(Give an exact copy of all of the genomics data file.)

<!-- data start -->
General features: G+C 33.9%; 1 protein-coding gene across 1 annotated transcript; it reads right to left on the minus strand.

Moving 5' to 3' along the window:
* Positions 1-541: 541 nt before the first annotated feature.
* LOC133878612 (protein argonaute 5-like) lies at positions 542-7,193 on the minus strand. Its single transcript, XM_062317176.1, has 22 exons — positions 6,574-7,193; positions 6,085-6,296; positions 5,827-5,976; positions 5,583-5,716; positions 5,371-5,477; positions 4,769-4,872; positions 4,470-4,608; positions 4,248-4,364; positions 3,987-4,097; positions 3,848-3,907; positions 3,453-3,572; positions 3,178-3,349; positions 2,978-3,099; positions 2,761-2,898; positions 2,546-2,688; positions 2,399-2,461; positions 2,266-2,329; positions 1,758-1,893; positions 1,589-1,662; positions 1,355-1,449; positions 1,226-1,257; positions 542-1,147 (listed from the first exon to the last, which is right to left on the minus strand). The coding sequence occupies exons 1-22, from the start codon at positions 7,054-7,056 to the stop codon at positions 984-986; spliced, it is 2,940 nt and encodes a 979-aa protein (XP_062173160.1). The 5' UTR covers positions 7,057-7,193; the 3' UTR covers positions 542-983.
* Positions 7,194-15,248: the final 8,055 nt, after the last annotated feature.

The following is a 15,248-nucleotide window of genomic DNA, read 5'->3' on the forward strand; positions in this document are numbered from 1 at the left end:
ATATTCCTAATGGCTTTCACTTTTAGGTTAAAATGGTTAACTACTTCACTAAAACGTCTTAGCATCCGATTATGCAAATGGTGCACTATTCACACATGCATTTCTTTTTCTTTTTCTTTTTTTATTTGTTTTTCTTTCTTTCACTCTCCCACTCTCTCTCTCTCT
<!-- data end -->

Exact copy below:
General features: G+C 33.9%; 1 protein-coding gene across 1 annotated transcript; it reads right to left on the minus strand.

Moving 5' to 3' along the window:
* Positions 1-541: 541 nt before the first annotated feature.
* LOC133878612 (protein argonaute 5-like) lies at positions 542-7,193 on the minus strand. Its single transcript, XM_062317176.1, has 22 exons — positions 6,574-7,193; positions 6,085-6,296; positions 5,827-5,976; positions 5,583-5,716; positions 5,371-5,477; positions 4,769-4,872; positions 4,470-4,608; positions 4,248-4,364; positions 3,987-4,097; positions 3,848-3,907; positions 3,453-3,572; positions 3,178-3,349; positions 2,978-3,099; positions 2,761-2,898; positions 2,546-2,688; positions 2,399-2,461; positions 2,266-2,329; positions 1,758-1,893; positions 1,589-1,662; positions 1,355-1,449; positions 1,226-1,257; positions 542-1,147 (listed from the first exon to the last, which is right to left on the minus strand). The coding sequence occupies exons 1-22, from the start codon at positions 7,054-7,056 to the stop codon at positions 984-986; spliced, it is 2,940 nt and encodes a 979-aa protein (XP_062173160.1). The 5' UTR covers positions 7,057-7,193; the 3' UTR covers positions 542-983.
* Positions 7,194-15,248: the final 8,055 nt, after the last annotated feature.

The following is a 15,248-nucleotide window of genomic DNA, read 5'->3' on the forward strand; positions in this document are numbered from 1 at the left end:
ATATTCCTAATGGCTTTCACTTTTAGGTTAAAATGGTTAACTACTTCACTAAAACGTCTTAGCATCCGATTATGCAAATGGTGCACTATTCACACATGCATTTCTTTTTCTTTTTCTTTTTTTATTTGTTTTTCTTTCTTTCACTCTCCCACTCTCTCTCTCTCT